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Clin Ther. 2011 Sep;33(9):1322-30. doi: 10.1016/j.clinthera.2011.08.005. Epub 2011 Sep 3.

Assessment of the clinical use of intravenous and oral N-acetylcysteine in the treatment of acute acetaminophen poisoning in children: a retrospective review.

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  • 1Division of Clinical Pharmacology and Toxicology, Children's Hospital Medical Center of Akron, Ohio, USA.



N-acetylcysteine (NAC) is the most effective therapy for acetaminophen (APAP) toxicity and is currently available for oral and intravenous (IV) administration. Although both routes are effective, use of the IV formulation has been increasing since becoming available in the United States in 2004, raising questions about cost/benefit comparisons between the 2 formulations. Decreased length of treatment and hospital stay have been used to justify the use of IV NAC; however, some patients may receive extended therapy of either NAC regimen.


This retrospective review assessed the clinical use of oral and IV NAC in pediatric patients with APAP intoxication from June 1, 2004 through May 31, 2008.


Electronic medical charts for patients aged ≤21 years were identified with International Classification of Diseases, Ninth Revision (ICD-9) codes for APAP overdose. Descriptive statistics were used to describe the overall patient population and route of NAC administration. The primary outcome variable was the length of treatment with IV and oral NAC therapy.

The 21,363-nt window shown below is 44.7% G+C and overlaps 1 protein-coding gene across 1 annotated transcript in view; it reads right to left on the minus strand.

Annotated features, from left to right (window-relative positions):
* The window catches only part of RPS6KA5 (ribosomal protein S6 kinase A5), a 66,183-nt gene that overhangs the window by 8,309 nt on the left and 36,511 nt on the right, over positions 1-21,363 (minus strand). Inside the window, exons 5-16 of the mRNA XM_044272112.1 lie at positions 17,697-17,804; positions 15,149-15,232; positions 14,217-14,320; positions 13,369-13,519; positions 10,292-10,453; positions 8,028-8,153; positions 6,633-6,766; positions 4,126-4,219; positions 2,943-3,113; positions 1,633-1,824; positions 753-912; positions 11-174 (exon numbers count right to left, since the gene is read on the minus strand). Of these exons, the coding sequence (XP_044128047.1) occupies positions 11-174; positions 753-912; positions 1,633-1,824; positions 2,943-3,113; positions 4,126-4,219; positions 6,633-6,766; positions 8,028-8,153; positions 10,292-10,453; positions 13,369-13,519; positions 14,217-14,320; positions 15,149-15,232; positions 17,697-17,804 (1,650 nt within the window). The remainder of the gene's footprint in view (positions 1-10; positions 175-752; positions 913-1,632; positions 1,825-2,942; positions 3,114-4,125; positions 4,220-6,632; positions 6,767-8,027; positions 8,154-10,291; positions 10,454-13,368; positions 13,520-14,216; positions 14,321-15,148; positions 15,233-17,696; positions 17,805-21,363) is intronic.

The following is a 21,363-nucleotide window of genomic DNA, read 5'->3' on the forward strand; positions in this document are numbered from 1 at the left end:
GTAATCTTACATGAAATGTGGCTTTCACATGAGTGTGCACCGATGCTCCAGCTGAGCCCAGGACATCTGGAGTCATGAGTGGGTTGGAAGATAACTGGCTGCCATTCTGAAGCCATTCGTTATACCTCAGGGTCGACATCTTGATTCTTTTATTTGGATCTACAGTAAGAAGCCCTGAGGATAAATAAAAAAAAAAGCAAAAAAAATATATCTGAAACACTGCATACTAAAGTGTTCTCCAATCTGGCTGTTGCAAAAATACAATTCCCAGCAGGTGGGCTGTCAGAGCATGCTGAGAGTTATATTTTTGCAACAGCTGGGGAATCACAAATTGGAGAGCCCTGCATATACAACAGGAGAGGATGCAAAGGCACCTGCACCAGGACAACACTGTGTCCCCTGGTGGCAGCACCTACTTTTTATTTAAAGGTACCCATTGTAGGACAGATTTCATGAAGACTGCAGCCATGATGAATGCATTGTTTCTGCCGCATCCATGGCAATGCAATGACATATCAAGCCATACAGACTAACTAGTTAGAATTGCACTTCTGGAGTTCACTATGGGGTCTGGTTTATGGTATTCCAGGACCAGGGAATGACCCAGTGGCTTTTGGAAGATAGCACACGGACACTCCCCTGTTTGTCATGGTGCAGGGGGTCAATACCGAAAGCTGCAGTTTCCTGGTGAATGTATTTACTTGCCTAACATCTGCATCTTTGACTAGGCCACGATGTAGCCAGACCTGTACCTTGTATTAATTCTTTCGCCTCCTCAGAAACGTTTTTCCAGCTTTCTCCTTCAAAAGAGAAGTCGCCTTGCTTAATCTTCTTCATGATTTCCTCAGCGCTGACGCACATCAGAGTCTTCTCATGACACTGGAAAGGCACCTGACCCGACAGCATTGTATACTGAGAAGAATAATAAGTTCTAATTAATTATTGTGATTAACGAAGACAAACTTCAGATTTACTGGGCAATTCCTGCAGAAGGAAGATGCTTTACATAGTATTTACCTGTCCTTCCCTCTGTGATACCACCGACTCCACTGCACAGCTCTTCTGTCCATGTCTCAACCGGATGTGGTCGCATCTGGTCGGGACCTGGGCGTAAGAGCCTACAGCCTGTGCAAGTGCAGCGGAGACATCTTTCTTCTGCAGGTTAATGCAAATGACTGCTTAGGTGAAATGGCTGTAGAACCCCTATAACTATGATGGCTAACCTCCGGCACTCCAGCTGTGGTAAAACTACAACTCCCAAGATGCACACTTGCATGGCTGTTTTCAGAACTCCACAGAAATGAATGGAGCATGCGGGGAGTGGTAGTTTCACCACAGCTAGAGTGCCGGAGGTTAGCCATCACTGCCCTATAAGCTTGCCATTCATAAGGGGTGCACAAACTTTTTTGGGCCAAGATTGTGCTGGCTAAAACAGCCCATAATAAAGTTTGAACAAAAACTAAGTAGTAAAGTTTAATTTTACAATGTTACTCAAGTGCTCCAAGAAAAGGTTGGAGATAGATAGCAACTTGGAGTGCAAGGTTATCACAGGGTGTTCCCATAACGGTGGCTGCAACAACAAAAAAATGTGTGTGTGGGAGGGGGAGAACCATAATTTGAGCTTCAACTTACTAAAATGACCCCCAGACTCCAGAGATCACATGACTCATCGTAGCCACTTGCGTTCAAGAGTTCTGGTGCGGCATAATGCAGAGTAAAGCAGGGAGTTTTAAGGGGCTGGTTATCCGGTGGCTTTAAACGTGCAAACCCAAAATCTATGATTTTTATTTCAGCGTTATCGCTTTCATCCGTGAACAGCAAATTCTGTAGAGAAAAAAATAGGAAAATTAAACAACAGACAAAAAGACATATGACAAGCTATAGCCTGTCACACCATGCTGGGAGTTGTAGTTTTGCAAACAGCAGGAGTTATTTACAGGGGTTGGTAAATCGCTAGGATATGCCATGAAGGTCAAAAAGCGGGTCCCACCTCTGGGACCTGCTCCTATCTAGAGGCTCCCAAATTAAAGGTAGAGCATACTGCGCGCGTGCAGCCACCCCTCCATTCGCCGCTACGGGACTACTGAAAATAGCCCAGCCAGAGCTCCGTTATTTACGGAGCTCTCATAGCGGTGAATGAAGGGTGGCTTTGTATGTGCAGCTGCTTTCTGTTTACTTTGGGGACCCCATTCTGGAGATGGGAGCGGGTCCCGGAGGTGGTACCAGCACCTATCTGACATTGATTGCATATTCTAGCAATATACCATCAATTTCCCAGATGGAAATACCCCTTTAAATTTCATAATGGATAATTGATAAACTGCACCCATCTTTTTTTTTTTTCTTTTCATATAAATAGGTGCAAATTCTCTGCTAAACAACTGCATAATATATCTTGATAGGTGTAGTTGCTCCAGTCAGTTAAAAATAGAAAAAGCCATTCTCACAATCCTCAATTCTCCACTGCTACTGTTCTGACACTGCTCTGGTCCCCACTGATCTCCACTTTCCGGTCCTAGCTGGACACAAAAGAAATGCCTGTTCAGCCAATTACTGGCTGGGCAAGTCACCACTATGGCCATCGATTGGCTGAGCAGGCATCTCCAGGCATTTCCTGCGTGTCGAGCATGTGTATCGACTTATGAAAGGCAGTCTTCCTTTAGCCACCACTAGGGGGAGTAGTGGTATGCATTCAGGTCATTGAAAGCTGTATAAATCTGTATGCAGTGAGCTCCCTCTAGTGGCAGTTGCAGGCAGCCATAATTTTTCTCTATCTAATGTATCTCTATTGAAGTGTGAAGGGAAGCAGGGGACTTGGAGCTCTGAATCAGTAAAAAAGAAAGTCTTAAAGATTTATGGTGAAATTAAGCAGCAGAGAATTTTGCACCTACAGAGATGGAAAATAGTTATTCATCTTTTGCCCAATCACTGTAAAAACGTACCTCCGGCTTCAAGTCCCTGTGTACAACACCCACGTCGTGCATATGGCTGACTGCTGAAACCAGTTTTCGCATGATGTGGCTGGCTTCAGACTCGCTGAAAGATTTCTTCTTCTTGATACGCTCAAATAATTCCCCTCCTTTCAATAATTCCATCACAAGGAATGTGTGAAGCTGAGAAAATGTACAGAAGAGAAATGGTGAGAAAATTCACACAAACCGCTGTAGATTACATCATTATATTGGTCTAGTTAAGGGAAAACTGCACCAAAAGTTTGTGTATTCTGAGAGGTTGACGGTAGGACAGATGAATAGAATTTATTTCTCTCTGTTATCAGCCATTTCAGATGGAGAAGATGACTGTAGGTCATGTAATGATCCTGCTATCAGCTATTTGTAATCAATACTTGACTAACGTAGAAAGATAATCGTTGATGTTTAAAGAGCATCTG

A total of 62 charts for patients with APAP toxicity were reviewed; 37 patients (60%) received IV NAC and 25 patients (40%) received oral NAC. The average lengths of treatment and stay for IV dosing were 23.5 hours (range, 17.6-54.9 hours) and 1.6 days (range, 1-3 days), respectively; those for oral dosing were 69.5 hours (range, 33-133 hours) and 1.95 days (range, 1-5 days), respectively. Of 16 patients who received oral NAC and were admitted for <3 days, 14 were transferred to an inpatient psychiatric unit and completed the 72-hour therapy. A total of 3 patients received extended NAC dosing-2 with IV dosing and 1 with oral dosing.


Based on our review, the majority of patients received recommended dosing of NAC therapy; however, 3 patients received extended NAC therapy. Patient-specific factors should be considered when assessing whether NAC therapy should be extended and if one route of administration may be preferred. ClinicalTrials.gov identifier: NCT00725179.

Copyright © 2011 Elsevier HS Journals, Inc. All rights reserved.

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